Making a case why Ernie Holmes should be enshrined in the Steelers Hall of Honor

Steelers, Ernie Holmes
Steelers, Ernie Holmes / Malcolm Emmons-USA TODAY Sports
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What made Holmes so good?

Holmes was one of those players that went all in on every play. He perhaps was every bit as good as Greene, though he never got the recognition. Although some teammates acknowledged this, he hit every bit as hard as Joe Greene. Reggie Harrison shared some stories on Ernie Holmes. Someone asked him who hit harder, Greene or Holmes? He responded, “it depends on whether you prefer to take Advil or Tylenol after being hit because you had a headache no matter which one hit you.”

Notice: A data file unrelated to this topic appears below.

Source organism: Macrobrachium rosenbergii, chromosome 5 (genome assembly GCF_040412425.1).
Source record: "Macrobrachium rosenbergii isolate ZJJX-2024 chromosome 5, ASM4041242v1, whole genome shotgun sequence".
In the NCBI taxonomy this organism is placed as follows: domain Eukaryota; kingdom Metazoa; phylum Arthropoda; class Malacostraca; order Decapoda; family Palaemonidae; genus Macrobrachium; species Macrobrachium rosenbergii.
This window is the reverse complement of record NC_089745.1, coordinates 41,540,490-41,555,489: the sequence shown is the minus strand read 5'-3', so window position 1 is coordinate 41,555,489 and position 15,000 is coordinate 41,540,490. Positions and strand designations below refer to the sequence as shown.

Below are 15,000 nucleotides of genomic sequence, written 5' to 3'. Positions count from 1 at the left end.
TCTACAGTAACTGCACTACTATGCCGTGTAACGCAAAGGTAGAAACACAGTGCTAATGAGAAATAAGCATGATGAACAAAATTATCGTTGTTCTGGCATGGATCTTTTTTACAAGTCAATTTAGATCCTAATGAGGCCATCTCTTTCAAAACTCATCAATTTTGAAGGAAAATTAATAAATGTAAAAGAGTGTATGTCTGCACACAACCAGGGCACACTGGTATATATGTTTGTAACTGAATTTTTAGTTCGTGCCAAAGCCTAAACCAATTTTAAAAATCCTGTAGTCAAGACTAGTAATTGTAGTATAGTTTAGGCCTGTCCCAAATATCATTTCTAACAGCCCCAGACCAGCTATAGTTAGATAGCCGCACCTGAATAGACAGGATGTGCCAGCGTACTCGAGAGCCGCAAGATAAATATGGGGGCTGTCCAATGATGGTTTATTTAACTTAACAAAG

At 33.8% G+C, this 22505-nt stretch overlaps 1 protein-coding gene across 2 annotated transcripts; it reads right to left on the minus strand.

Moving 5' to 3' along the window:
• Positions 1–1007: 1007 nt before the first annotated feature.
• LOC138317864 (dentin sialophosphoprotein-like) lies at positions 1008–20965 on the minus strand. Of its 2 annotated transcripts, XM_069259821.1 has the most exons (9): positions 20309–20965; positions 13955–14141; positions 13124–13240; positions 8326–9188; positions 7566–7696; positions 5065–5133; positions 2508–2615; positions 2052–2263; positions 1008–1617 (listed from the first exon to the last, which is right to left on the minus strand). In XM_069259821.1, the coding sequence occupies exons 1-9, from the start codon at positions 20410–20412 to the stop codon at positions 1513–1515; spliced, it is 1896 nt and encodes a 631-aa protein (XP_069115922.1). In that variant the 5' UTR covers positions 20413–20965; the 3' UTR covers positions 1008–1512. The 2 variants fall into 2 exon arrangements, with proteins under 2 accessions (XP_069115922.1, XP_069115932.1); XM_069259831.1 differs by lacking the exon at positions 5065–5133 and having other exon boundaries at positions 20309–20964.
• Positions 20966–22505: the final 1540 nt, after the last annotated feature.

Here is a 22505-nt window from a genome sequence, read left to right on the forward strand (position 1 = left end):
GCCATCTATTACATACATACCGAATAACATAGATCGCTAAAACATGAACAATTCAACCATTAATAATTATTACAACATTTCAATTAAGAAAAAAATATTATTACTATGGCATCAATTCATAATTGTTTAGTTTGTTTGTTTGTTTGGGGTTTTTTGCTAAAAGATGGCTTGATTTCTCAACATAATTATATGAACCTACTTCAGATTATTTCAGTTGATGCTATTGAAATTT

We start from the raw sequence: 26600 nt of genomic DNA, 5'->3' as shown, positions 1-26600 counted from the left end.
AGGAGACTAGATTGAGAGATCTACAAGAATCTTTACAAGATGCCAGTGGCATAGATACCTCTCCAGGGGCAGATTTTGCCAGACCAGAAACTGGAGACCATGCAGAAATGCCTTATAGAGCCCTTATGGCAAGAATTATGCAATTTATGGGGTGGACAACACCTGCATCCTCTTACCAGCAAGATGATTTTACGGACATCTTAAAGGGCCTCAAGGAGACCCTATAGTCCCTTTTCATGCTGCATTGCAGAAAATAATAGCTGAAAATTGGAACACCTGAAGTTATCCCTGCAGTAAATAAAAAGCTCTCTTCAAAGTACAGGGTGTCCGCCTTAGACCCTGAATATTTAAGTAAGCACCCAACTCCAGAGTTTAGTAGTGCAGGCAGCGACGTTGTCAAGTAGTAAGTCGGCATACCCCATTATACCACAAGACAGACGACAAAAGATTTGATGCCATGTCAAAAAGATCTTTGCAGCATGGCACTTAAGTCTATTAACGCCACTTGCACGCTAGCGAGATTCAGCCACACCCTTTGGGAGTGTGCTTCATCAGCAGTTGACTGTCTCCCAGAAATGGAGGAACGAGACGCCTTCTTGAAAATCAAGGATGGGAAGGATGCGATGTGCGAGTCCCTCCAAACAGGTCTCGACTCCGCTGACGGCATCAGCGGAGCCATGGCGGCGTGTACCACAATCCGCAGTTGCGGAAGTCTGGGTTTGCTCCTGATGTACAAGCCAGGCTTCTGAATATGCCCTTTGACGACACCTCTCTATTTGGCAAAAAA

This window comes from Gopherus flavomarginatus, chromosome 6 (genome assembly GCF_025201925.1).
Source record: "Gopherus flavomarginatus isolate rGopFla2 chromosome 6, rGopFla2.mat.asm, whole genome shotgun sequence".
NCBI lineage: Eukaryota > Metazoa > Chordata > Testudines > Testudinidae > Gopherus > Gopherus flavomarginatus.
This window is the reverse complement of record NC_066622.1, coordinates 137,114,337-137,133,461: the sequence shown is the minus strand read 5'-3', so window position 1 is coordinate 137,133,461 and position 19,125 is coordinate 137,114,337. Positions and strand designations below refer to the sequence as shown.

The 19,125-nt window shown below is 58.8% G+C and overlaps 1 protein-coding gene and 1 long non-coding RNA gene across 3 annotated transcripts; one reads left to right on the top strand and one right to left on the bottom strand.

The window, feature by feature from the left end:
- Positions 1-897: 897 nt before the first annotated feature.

Whereas Dwight White had a vicious head slap, Holmes would play low and put his helmet into the opponent's chin, knocking them off balance. Mike Wagner quipped, “I think he wanted to beat people to death—within the rules of the game.” In practices, the veteran offensive lineman had to ask Holmes to slow down to avoid injuries. That’s how intense he was both in practice and in games. If he didn’t come out on top on every snap, he felt that could jeopardize his career.

He was the type of player who was never going to be outdone when he stepped on the field. When they go on the field, some players dig deep inside to find motivation, but Holmes dug deeper than most to find the ferocity he had stepping on the field.